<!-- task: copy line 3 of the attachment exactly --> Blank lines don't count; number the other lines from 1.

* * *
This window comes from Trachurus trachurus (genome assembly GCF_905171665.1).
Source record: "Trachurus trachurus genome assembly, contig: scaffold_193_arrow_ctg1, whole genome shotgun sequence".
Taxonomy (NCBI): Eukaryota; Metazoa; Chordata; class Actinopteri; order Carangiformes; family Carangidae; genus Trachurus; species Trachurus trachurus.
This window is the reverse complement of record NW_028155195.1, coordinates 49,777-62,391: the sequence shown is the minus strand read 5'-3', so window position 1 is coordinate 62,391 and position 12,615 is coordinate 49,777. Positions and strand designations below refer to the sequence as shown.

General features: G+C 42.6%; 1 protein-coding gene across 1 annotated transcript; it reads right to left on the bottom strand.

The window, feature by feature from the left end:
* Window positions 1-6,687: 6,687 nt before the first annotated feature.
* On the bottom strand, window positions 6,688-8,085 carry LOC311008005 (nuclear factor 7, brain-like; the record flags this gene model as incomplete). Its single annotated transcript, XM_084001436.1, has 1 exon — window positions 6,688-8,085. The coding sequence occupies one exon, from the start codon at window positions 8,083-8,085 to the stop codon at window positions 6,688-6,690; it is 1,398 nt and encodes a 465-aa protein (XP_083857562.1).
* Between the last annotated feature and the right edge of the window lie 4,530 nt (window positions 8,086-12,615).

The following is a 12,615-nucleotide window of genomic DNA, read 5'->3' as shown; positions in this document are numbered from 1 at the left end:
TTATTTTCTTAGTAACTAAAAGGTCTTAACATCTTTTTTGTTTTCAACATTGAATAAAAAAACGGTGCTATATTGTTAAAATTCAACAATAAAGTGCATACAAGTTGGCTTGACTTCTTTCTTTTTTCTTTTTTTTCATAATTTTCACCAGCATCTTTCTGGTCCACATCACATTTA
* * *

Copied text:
Taxonomy (NCBI): Eukaryota; Metazoa; Chordata; class Actinopteri; order Carangiformes; family Carangidae; genus Trachurus; species Trachurus trachurus.